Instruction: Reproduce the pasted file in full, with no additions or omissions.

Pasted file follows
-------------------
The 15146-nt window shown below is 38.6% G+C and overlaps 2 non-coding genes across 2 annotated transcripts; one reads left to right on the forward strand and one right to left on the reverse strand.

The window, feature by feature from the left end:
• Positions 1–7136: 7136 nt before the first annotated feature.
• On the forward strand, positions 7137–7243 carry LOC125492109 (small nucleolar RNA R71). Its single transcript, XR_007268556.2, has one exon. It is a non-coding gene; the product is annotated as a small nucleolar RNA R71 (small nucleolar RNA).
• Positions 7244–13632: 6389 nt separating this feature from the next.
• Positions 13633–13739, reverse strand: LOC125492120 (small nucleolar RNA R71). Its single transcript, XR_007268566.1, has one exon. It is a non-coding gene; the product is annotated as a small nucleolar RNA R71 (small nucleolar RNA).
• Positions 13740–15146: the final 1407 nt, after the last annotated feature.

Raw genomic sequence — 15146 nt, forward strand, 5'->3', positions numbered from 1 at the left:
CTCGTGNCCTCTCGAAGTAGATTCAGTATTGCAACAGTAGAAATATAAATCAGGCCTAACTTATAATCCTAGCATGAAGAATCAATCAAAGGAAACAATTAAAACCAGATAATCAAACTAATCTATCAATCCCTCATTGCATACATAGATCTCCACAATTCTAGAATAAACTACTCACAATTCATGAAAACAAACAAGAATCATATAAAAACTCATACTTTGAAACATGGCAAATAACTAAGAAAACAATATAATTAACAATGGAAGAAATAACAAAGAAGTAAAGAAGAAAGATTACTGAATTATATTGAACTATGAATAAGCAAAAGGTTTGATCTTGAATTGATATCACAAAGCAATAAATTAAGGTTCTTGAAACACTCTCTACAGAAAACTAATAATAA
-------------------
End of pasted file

The 15146-nt window shown below is 38.6% G+C and overlaps 2 non-coding genes across 2 annotated transcripts; one reads left to right on the forward strand and one right to left on the reverse strand.

The window, feature by feature from the left end:
• Positions 1–7136: 7136 nt before the first annotated feature.
• On the forward strand, positions 7137–7243 carry LOC125492109 (small nucleolar RNA R71). Its single transcript, XR_007268556.2, has one exon. It is a non-coding gene; the product is annotated as a small nucleolar RNA R71 (small nucleolar RNA).
• Positions 7244–13632: 6389 nt separating this feature from the next.
• Positions 13633–13739, reverse strand: LOC125492120 (small nucleolar RNA R71). Its single transcript, XR_007268566.1, has one exon. It is a non-coding gene; the product is annotated as a small nucleolar RNA R71 (small nucleolar RNA).
• Positions 13740–15146: the final 1407 nt, after the last annotated feature.

Raw genomic sequence — 15146 nt, forward strand, 5'->3', positions numbered from 1 at the left:
CTCGTGNCCTCTCGAAGTAGATTCAGTATTGCAACAGTAGAAATATAAATCAGGCCTAACTTATAATCCTAGCATGAAGAATCAATCAAAGGAAACAATTAAAACCAGATAATCAAACTAATCTATCAATCCCTCATTGCATACATAGATCTCCACAATTCTAGAATAAACTACTCACAATTCATGAAAACAAACAAGAATCATATAAAAACTCATACTTTGAAACATGGCAAATAACTAAGAAAACAATATAATTAACAATGGAAGAAATAACAAAGAAGTAAAGAAGAAAGATTACTGAATTATATTGAACTATGAATAAGCAAAAGGTTTGATCTTGAATTGATATCACAAAGCAATAAATTAAGGTTCTTGAAACACTCTCTACAGAAAACTAATAATAA